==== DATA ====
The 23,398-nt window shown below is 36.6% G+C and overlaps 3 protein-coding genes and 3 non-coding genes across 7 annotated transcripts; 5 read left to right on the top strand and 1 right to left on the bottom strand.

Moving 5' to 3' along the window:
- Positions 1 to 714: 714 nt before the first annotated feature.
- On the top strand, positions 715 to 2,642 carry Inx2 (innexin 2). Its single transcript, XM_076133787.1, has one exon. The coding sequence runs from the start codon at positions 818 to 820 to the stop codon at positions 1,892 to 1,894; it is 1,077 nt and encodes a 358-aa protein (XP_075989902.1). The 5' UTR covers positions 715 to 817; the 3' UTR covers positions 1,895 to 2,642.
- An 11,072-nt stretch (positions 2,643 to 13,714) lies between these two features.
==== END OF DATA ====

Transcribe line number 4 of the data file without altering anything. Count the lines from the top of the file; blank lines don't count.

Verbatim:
- On the top strand, positions 715 to 2,642 carry Inx2 (innexin 2). Its single transcript, XM_076133787.1, has one exon. The coding sequence runs from the start codon at positions 818 to 820 to the stop codon at positions 1,892 to 1,894; it is 1,077 nt and encodes a 358-aa protein (XP_075989902.1). The 5' UTR covers positions 715 to 817; the 3' UTR covers positions 1,895 to 2,642.